Residents who have suffered physical or psychological abuse by police — a more common experience in minority communities — are statistically more likely to suffer from depression or psychological distress, according to a new study out of the University of Maryland, Baltimore.
Such abuse — including being beaten, sexually assaulted or verbally threatened by police officers — was reported by a significant percentage of surveyed residents in Baltimore and three other East Coast cities, according to the study in the journal Epidemiology and Psychiatric Sciences. The associated distress was linked in part to a heightened belief among those who reported it that they would be victimized by police again, the study found.
Jordan DeVylder, an assistant professor at the university's School of Social Work and the study's lead author, said he and his colleagues were driven to conduct the survey because of a dearth of existing research on the fiercely-debated topic.
"There's this major public discourse currently about this topic, and a lot of opoposing viewpoints, and there's been very little research data to really back up any of those viewpoints," DeVylder said. "This is really one of the first studies on this topic."
DeVylder and his colleagues surveyed 1,615 residents between March and April in Baltimore, New York, Philadelphia and the District of Columbia.
They found that 47 percent of respondents had experienced positive interactions with police officers, but that such experiences were more common among respondents with higher incomes and education levels.
Physical violence by officers was reported by 6.1 percent of respondents, while 3.3 percent reported physical violence by an officer using a weapon, 2.8 percent reported sexual violence by an officer, 18.6 percent reported being psychologically victimized by an officer, and 18.8 percent reported police neglect.
Experiences of abuse were more common among racial and ethnic minorities, and among males, LGBT people and young people, the study found.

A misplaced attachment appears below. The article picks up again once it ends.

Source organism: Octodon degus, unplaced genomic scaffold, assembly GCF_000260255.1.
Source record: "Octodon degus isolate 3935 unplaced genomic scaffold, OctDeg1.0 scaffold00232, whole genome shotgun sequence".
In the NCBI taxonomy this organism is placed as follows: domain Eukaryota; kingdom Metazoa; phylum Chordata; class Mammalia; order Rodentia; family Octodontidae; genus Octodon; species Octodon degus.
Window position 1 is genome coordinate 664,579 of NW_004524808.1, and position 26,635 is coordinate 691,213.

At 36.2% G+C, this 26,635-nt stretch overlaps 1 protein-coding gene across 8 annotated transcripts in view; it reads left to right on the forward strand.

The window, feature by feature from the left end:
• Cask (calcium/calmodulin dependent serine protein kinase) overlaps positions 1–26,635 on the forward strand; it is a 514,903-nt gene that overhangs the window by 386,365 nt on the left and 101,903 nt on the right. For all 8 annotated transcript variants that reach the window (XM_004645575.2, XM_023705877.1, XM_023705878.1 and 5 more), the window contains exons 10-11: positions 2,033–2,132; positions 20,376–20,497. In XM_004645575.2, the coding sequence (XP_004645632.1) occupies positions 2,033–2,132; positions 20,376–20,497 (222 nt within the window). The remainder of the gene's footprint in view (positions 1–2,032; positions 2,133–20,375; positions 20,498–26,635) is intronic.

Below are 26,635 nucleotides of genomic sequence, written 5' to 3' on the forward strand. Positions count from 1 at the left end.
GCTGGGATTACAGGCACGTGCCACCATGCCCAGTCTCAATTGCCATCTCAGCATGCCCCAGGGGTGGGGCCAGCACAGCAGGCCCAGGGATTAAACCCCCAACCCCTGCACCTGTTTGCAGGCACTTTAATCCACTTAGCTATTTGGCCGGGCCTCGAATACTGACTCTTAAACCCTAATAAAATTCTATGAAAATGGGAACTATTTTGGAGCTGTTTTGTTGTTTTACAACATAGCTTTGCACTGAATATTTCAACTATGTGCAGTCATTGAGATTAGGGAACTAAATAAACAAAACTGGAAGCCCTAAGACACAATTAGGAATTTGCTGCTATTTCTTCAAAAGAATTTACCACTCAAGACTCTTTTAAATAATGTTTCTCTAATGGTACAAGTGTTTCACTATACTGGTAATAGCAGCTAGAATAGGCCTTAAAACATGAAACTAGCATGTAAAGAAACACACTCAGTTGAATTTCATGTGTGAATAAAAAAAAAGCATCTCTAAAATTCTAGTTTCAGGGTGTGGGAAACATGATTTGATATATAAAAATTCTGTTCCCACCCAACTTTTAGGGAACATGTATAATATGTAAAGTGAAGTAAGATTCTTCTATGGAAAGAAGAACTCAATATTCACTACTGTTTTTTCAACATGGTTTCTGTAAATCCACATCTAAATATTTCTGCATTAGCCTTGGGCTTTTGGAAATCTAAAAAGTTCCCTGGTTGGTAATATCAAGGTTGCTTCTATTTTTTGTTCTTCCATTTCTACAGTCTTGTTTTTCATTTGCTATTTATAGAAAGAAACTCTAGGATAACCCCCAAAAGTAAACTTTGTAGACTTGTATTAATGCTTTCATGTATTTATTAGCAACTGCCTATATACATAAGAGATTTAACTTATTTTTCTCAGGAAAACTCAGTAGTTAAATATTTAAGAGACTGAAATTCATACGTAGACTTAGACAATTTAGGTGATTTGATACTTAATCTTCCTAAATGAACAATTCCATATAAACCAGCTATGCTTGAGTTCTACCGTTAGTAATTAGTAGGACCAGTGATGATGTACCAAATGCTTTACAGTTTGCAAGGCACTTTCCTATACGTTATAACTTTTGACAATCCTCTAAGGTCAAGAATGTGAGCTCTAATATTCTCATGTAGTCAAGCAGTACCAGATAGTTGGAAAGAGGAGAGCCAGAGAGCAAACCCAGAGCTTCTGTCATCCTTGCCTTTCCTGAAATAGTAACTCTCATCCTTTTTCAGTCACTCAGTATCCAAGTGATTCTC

For example, physical abuse by police officers was reported by 3.7 percent of white respondents, compared to 8 percent of black respondents and 12 percent of Latino respondents, the study found. Psychological abuse by police officers was reported by 15.2 percent of white respondents, 22.6 percent of black respondents and 28.8 percent of Latino respondents, the study found.
Sexual abuse by police officers was reported by 2.1 percent of white respondents, 2.8 percent of black respondents and 6.6 percent of Latino respondents.
Transgender respondents reported far greater levels of abuse than those who identified as male or female. For example, 18.2 percent of transgender respondents reported sexual abuse by officers, compared to 3.7 percent of male respondents and 2 percent of female respondents. Gay and lesbian respondents also reported higher levels of abuse than straight respondents.
Statistically-significant correlations were found between all kinds of abuse by police and depression and phsychological distress, the study found. There was not a negative or positive correlation between positive police encounters and depression or distress.
The study does not break out specific demographic responses per city, as it did for the entire pool of respondents, but DeVylder said there was little variance in the demographic responses among the cities.
In Baltimore, 41.2 percent of respondents reported having had a positive encounter with a police officer. Physical violence by an officer was reported by 3.1 percent of respondents, while 1.3 percent reported physical violence by an officer using a weapon, 2.2 percent reported sexual violence by an officer, 17.4 percent reported being psychologically victimized by an officer, and 17.3 percent reported police neglect.